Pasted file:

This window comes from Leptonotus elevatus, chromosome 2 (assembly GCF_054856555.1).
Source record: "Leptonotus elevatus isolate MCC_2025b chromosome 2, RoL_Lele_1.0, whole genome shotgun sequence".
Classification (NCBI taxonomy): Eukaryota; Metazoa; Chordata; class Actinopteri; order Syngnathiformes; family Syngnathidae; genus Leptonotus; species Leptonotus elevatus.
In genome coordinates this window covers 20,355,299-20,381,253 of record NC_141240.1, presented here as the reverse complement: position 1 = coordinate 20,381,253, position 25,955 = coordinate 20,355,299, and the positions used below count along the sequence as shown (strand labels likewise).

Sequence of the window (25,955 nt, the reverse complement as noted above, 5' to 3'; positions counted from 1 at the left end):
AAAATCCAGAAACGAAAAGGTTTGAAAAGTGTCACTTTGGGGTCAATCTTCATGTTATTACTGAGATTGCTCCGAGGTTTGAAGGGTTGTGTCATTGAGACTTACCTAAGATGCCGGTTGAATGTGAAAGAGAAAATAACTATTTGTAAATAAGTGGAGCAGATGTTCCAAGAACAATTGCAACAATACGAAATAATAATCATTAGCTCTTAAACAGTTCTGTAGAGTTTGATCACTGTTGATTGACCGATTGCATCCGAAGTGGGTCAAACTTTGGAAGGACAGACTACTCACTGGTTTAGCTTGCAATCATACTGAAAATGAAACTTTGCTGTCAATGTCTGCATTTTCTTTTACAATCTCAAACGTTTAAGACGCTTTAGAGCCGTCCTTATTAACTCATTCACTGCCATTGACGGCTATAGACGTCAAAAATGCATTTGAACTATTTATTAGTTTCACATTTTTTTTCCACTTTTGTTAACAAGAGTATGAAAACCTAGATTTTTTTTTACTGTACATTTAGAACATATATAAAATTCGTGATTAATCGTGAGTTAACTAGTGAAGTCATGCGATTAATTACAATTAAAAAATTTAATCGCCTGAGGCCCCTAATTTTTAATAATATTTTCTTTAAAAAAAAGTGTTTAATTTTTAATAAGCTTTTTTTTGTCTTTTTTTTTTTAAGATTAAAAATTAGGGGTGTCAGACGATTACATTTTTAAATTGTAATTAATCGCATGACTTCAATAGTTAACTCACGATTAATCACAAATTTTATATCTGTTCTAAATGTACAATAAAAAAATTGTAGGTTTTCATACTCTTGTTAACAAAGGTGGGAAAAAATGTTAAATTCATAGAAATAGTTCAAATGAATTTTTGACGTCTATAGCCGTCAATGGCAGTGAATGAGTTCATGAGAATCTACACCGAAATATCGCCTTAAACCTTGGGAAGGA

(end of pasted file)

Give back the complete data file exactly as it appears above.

This window comes from Leptonotus elevatus, chromosome 2 (assembly GCF_054856555.1).
Source record: "Leptonotus elevatus isolate MCC_2025b chromosome 2, RoL_Lele_1.0, whole genome shotgun sequence".
Classification (NCBI taxonomy): Eukaryota; Metazoa; Chordata; class Actinopteri; order Syngnathiformes; family Syngnathidae; genus Leptonotus; species Leptonotus elevatus.
In genome coordinates this window covers 20,355,299-20,381,253 of record NC_141240.1, presented here as the reverse complement: position 1 = coordinate 20,381,253, position 25,955 = coordinate 20,355,299, and the positions used below count along the sequence as shown (strand labels likewise).

Sequence of the window (25,955 nt, the reverse complement as noted above, 5' to 3'; positions counted from 1 at the left end):
AAAATCCAGAAACGAAAAGGTTTGAAAAGTGTCACTTTGGGGTCAATCTTCATGTTATTACTGAGATTGCTCCGAGGTTTGAAGGGTTGTGTCATTGAGACTTACCTAAGATGCCGGTTGAATGTGAAAGAGAAAATAACTATTTGTAAATAAGTGGAGCAGATGTTCCAAGAACAATTGCAACAATACGAAATAATAATCATTAGCTCTTAAACAGTTCTGTAGAGTTTGATCACTGTTGATTGACCGATTGCATCCGAAGTGGGTCAAACTTTGGAAGGACAGACTACTCACTGGTTTAGCTTGCAATCATACTGAAAATGAAACTTTGCTGTCAATGTCTGCATTTTCTTTTACAATCTCAAACGTTTAAGACGCTTTAGAGCCGTCCTTATTAACTCATTCACTGCCATTGACGGCTATAGACGTCAAAAATGCATTTGAACTATTTATTAGTTTCACATTTTTTTTCCACTTTTGTTAACAAGAGTATGAAAACCTAGATTTTTTTTTACTGTACATTTAGAACATATATAAAATTCGTGATTAATCGTGAGTTAACTAGTGAAGTCATGCGATTAATTACAATTAAAAAATTTAATCGCCTGAGGCCCCTAATTTTTAATAATATTTTCTTTAAAAAAAAGTGTTTAATTTTTAATAAGCTTTTTTTTGTCTTTTTTTTTTTAAGATTAAAAATTAGGGGTGTCAGACGATTACATTTTTAAATTGTAATTAATCGCATGACTTCAATAGTTAACTCACGATTAATCACAAATTTTATATCTGTTCTAAATGTACAATAAAAAAATTGTAGGTTTTCATACTCTTGTTAACAAAGGTGGGAAAAAATGTTAAATTCATAGAAATAGTTCAAATGAATTTTTGACGTCTATAGCCGTCAATGGCAGTGAATGAGTTCATGAGAATCTACACCGAAATATCGCCTTAAACCTTGGGAAGGA